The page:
Liberian media fear reprisal under President Weah, BBC correspondent flees

Ismail Akwei April 16, 2018
George Weah, President of Liberia

A “President George Weah for all” turns a President George Weah for only those who speak good of him. This is the feeling of Liberian journalists who are on the edge as supporters of the president hurl abusive languages against them while the draconian media laws of the land remain strong.

A US$1.8 million civil defamation lawsuit has been filed against privately owned newspaper Front Page Africa over an advertisement about land administration published in March. The critical newspaper was stormed by security officials on April 9 and seven employees briefly detained.

One of the plaintiffs in the lawsuit, Henry Morgan, was an ally of President George Weah but the government denied any connection with the lawsuit.

“Liberia has a troubling history of libel lawsuits where applicants ask for exorbitant damages simply to harass and intimidate journalists, resulting in their imprisonment or the closure of news outlets. The government should move swiftly to reform Liberia’s libel laws to guard against their abuse in this way,” says the Committee to Protect Journalists (CPJ) Africa program coordinator, Angela Quintal.

The CPJ said in a statement that Rodney Sieh, the owner of Front Page Africa has received death and arson threats on social media prior to the court summons and a week before the summons, a member of Weah’s political party and Monrovia mayor Jefferson Koijee publicly condemned the paper and Sieh for attacking the presidency.

The advertisement that attracted the lawsuit has also been published by The Daily Observer and The New Democrat newspapers, meanwhile, only the paper critical of the government was sued, says Edwin Morgan, a defendant in the suit who submitted the ad.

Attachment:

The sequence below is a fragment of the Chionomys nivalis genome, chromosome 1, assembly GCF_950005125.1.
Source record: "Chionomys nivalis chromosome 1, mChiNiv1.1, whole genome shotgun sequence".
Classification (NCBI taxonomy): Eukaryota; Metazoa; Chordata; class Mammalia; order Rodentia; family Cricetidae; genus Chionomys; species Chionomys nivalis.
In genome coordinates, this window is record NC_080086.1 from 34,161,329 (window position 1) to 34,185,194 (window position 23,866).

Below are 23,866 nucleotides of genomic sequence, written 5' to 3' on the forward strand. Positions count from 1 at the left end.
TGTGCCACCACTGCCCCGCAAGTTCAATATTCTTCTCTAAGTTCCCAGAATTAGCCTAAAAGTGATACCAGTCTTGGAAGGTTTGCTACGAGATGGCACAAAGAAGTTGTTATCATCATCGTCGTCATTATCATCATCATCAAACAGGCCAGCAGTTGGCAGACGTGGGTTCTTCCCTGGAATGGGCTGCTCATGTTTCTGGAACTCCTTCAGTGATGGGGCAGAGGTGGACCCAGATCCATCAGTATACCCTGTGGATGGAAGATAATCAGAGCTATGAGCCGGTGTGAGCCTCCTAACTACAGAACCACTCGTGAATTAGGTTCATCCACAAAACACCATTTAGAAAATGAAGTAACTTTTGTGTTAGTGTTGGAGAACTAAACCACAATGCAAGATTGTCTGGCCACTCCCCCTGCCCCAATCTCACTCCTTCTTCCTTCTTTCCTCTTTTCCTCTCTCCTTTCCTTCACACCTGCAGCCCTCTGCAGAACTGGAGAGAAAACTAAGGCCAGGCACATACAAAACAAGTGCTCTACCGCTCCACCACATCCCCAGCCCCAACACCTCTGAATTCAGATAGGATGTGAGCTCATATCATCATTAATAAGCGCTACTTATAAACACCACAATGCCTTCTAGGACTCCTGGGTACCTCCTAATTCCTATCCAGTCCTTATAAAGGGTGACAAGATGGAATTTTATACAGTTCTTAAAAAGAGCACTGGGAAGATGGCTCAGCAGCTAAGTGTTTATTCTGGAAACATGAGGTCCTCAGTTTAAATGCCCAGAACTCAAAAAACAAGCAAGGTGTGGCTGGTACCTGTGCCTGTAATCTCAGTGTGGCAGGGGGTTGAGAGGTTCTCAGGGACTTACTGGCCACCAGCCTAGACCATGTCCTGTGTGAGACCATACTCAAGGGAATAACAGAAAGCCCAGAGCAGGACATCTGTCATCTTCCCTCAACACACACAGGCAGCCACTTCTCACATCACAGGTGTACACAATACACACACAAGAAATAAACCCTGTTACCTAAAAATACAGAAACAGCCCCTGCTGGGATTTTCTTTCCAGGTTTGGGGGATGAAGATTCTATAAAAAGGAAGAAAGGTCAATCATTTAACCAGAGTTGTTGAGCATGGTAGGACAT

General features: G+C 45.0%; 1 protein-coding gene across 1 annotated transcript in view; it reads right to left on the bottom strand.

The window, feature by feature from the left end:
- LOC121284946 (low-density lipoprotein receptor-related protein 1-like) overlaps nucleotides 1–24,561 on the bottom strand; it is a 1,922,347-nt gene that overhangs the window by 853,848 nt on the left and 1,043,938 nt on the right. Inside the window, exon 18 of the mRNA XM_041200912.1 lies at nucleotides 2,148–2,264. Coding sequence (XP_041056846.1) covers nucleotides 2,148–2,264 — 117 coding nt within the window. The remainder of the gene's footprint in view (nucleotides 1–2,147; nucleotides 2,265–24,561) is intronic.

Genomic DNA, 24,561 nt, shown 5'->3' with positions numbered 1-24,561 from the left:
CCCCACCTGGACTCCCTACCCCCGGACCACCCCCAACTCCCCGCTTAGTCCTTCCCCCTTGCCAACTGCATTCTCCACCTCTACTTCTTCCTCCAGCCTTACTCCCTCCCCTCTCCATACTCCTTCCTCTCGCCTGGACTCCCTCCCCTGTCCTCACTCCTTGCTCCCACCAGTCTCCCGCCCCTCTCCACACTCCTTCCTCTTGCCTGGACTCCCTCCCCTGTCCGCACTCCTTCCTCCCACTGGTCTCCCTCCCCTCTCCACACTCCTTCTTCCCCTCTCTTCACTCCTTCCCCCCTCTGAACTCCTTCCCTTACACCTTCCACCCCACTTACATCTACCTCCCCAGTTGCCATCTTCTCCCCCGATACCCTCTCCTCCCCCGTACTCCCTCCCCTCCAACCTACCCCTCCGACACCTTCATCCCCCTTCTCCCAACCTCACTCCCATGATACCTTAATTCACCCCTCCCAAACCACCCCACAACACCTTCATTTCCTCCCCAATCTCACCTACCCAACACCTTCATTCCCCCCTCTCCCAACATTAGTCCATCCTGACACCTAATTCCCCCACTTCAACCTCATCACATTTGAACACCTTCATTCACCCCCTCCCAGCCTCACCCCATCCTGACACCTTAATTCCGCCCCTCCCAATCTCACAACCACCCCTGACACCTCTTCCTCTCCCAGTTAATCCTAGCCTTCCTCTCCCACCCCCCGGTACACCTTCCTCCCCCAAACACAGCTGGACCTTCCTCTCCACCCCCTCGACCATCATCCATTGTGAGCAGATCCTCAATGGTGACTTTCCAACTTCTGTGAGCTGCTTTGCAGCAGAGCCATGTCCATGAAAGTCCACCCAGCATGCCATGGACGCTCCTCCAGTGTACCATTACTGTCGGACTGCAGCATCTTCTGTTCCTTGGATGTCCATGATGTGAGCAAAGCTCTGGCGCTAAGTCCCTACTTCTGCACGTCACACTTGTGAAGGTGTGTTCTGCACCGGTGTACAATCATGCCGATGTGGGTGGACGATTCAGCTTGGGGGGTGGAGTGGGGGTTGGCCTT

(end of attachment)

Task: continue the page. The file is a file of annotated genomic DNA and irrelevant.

President Weah has on several occasions promised commitment to free press and freedom of expression. He reiterated this commitment last week in a meeting with heads of media organisations after journalists expressed feelings of uneasiness.

“How can a man like me with soft heart, humble background as well as scores of friends in the country clamp down on free speech. There is no way I can use my position to hunt people for expressing their views to criticise me,” George Weah said after The Press Union of Liberia (PUL) expressed concern about threats by government officials and supporters.

“While it is true the media and journalists are at liberty to write and criticise in whatever way they see, it is also incumbent of the media to mention the achievements of the government,” Weah added.

However, the BBC’s correspondent in Liberia, Jonathan Paye-Layleh, left the country in fear of reprisal following threats he keeps receiving after Weah accused him in March of being against him.

“I fear more that some of the tens of thousands of Mr President’s supporters … could understand his allegations against me to mean that I am his enemy. And you can imagine what could happen to me in some corners without it necessarily being by his directive,” Paye-Layleh told colleagues in a message cited by the Daily Monitor.

The offence of the journalist was to ask the UN Deputy Secretary-General Amina Mohammed a question about setting up a court for the perpetrators of crimes committed during the 1989-2003 civil war. This could implicate many officials in government and the president himself.

For now, the Press Union of Liberia (PUL) is concerned about getting regular advertisement from the government and protection from threatening government supporters and officials. The world is also watching closely.

Last Edited by:Ismail Akwei Updated: April 16, 2018


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